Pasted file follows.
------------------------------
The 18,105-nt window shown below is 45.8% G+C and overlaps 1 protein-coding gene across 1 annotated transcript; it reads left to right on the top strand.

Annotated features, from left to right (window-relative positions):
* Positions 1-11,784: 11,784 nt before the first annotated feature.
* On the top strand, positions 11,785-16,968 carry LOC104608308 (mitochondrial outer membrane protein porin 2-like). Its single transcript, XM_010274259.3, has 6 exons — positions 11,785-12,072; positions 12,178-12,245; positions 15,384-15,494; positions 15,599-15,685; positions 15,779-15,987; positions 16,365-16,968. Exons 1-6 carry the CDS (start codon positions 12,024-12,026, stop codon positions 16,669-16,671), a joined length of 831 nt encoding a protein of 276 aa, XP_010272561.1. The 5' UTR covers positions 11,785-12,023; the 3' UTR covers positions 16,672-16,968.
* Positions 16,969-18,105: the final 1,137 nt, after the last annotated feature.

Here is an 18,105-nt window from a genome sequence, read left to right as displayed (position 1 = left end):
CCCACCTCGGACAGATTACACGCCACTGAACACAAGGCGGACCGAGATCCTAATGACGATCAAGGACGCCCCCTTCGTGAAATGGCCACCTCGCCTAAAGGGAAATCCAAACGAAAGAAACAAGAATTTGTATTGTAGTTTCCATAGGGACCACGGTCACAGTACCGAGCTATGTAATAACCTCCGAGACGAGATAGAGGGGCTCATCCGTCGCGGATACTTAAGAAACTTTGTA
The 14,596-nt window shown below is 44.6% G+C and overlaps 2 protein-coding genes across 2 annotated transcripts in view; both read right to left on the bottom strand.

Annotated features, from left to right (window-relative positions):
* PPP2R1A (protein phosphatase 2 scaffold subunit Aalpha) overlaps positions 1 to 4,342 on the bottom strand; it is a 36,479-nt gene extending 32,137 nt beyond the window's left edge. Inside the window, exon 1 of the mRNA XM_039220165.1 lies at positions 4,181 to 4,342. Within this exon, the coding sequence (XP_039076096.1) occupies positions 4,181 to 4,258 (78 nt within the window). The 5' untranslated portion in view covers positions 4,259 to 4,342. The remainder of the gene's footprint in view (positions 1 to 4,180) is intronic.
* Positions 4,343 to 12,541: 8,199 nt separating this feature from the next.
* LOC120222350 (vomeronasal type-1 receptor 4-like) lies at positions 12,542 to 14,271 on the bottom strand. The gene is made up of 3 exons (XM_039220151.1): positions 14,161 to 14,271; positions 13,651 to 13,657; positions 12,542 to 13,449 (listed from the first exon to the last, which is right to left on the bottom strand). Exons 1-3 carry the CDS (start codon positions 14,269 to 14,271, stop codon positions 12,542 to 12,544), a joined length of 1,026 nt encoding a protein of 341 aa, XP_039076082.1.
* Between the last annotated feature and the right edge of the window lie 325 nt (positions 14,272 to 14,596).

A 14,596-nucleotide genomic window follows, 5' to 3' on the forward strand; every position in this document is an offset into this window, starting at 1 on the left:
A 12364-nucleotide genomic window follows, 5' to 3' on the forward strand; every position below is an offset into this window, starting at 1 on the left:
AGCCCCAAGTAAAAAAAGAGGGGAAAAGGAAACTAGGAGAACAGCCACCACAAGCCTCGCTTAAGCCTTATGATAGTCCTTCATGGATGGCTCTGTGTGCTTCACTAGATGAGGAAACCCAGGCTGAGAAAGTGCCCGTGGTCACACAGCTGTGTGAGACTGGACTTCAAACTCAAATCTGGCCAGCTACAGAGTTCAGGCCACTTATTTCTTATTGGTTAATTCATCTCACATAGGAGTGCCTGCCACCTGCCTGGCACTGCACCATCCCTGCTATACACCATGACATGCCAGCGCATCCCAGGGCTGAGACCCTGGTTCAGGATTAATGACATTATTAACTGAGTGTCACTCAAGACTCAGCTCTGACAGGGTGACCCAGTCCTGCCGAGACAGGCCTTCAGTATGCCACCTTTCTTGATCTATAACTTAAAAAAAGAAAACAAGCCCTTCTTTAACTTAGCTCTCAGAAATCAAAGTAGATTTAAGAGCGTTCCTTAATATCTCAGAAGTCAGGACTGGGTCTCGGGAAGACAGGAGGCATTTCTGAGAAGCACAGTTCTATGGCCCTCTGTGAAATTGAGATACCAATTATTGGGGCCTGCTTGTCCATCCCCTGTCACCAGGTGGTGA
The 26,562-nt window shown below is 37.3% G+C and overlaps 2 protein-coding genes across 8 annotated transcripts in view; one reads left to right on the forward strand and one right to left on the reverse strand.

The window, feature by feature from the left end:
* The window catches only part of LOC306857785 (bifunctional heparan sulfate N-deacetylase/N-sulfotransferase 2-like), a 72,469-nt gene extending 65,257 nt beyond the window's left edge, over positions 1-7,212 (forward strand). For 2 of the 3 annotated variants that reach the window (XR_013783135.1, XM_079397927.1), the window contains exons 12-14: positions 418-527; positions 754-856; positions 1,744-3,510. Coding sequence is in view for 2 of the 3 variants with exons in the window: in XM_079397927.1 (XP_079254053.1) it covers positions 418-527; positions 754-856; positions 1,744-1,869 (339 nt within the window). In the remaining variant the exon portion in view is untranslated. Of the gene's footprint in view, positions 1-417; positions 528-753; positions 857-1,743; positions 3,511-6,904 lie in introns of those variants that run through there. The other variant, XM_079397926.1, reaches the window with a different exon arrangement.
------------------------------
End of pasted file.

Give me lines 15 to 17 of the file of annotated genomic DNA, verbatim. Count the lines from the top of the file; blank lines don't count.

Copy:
A 12364-nucleotide genomic window follows, 5' to 3' on the forward strand; every position below is an offset into this window, starting at 1 on the left:
AGCCCCAAGTAAAAAAAGAGGGGAAAAGGAAACTAGGAGAACAGCCACCACAAGCCTCGCTTAAGCCTTATGATAGTCCTTCATGGATGGCTCTGTGTGCTTCACTAGATGAGGAAACCCAGGCTGAGAAAGTGCCCGTGGTCACACAGCTGTGTGAGACTGGACTTCAAACTCAAATCTGGCCAGCTACAGAGTTCAGGCCACTTATTTCTTATTGGTTAATTCATCTCACATAGGAGTGCCTGCCACCTGCCTGGCACTGCACCATCCCTGCTATACACCATGACATGCCAGCGCATCCCAGGGCTGAGACCCTGGTTCAGGATTAATGACATTATTAACTGAGTGTCACTCAAGACTCAGCTCTGACAGGGTGACCCAGTCCTGCCGAGACAGGCCTTCAGTATGCCACCTTTCTTGATCTATAACTTAAAAAAAGAAAACAAGCCCTTCTTTAACTTAGCTCTCAGAAATCAAAGTAGATTTAAGAGCGTTCCTTAATATCTCAGAAGTCAGGACTGGGTCTCGGGAAGACAGGAGGCATTTCTGAGAAGCACAGTTCTATGGCCCTCTGTGAAATTGAGATACCAATTATTGGGGCCTGCTTGTCCATCCCCTGTCACCAGGTGGTGA
The 26,562-nt window shown below is 37.3% G+C and overlaps 2 protein-coding genes across 8 annotated transcripts in view; one reads left to right on the forward strand and one right to left on the reverse strand.